Cooking for one: Embrace leftovers, freezers

  • Reporter Grace Bird adds mushrooms while making minestrone soup at her Amherst apartment. Staff Photo/Dan Little

  • Reporter Grace Bird cuts up mushrooms to make minestrone soup at her Amherst apartment. Staff Photo/Dan Little

  • Reporter Grace Bird cuts up green peppers to make minestrone soup at her Amherst apartment. While soups can seem intimidating, many call for a few ingredients and as many steps. Staff Photo/Dan Little

  • Ingredients for minestrone soup include green and red peppers, mushrooms, carrots, diced tomato, garlic, onion, pasta shells and vegetable broth. Staff Photo/Dan Little

  • Reporter Grace Bird makes minestrone soup at her Amherst apartment. Minestrone soup is an easy dish to make and can be tailored according to preference and fridge contents. Staff Photo/Dan Little

  • Reporter Grace Bird makes minestrone soup at her Amherst apartment. To best cook for one, nutritionist Alicia Walter recommends stocking a pantry with “essential items” like pasta, oil, onion, garlic, pesto and herbs. Staff Photo/Dan Little

  • Minestrone soup with green and red peppers, mushrooms, carrots, diced tomato, garlic, onion, pasta shells and vegetable broth. Staff Photo/Dan Little

  • Reporter Grace Bird enjoys a bowl of minestrone soup at her Amherst apartment, having sought advice from nutritionists about how to cook for one, while staying healthy. Staff Photo/Dan Little

Staff Writer
Published: 3/8/2019 12:47:43 PM

After living in shared houses on a college-student budget for half a decade, I’ve become adept at cooking one meal (and one meal only).

That meal is spaghetti with tomato sauce, a childhood staple of mine. I can cook it in 15 minutes flat with a podcast on, my eyes shut and my brain switched off. The recipe goes like this: Pan-fry minced meat, add chopped miscellaneous vegetables, pour in tomato sauce, boil pasta, mix together — and voila.

I split the pasta into containers, stack them up in the freezer and fish them out most days for lunch and dinner. It’s a deeply ingrained system, one that has earned me some (warranted) judgment from family, friends and housemates over the years. And yet, I have stayed strong, continuing to cook the same meal, week after week, month after month, year after year.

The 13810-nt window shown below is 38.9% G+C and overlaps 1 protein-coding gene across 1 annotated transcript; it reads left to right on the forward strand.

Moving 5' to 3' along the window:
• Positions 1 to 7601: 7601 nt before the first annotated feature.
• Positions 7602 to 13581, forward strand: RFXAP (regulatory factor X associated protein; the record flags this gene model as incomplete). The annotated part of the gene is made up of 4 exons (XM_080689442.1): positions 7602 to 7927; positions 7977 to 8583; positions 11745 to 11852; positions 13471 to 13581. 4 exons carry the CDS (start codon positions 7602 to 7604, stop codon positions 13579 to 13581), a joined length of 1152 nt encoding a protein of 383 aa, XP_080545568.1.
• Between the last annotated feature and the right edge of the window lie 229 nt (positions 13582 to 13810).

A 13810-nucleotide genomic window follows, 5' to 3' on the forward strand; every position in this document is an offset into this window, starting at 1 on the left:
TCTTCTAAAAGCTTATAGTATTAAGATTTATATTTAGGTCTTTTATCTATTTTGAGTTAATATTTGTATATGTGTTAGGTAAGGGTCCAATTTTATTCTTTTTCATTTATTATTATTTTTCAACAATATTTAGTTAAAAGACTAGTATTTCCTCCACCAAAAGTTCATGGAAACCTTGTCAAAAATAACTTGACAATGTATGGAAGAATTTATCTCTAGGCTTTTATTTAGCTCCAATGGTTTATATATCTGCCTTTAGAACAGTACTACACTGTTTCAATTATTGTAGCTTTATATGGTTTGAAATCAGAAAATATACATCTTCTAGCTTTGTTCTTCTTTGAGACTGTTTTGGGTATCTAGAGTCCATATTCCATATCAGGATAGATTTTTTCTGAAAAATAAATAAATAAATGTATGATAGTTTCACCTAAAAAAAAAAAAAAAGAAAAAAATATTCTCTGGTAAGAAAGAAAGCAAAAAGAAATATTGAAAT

Moving often sparks motivation to overturn old habits, though, so when I relocated to western Massachusetts recently, I took advantage of the momentum and decided to expand my recipe list. After all, my one-dish agenda was damaging my taste buds (my cherished childhood meal now tastes like cardboard) and my health (my pasta intake rivals that of professional football players).

So, I enlisted some expert help. Alicia Walter, a dietitian and nutritionist at Baystate Franklin Medical Center, assured me that cooking for one “doesn’t have to be depressing.”

“A lot of it has to do with attitude,” Walter said. “It has to do with being interested in your own health, and being your personal best, and self-care.”

First, it’s important to stock a pantry with “essential items” like pasta, oil, onion, garlic, pesto and herbs, Walter said.

“Stock wisely, though,” Walter said. “Figure out the building blocks of your meals.”

Freezers should be embraced, Walter said. Cooking in batches and freezing the leftovers is a way to ensure healthy meals are always available.

“Be smart with your time,” Walter said. “Schedule a cooking day on the weekend and store meals in the freezer.”

To avoid eating the same leftovers for every meal, Walter recommended cooking a batch of meat, freezing it, and using it in different dishes. For example, a rotisserie chicken can be used to make chicken quesadillas, chicken salad and chicken soup.

Walter also recommends cooking two dishes at the same time, both in considerable quantities. Cooking both soup and casserole at once, for example, and stocking them in the freezer means during the week, one can alternate between the two.

Walter said searching for recipes using Google can suffice. Allrecipes.com is among her favorite websites, she said. Walter also recommended the cookbook “Microwave Cooking for One.”

Fatemeh Giahi, a nutritionist at Valley Nutrition Counseling in Hadley, pointed out that cooking is often faster than ordering take-out.

“It’s possible to put something together in 10, 15 minutes,” Giahi said. “It takes time to decide what to eat, order it and then wait for it to come.”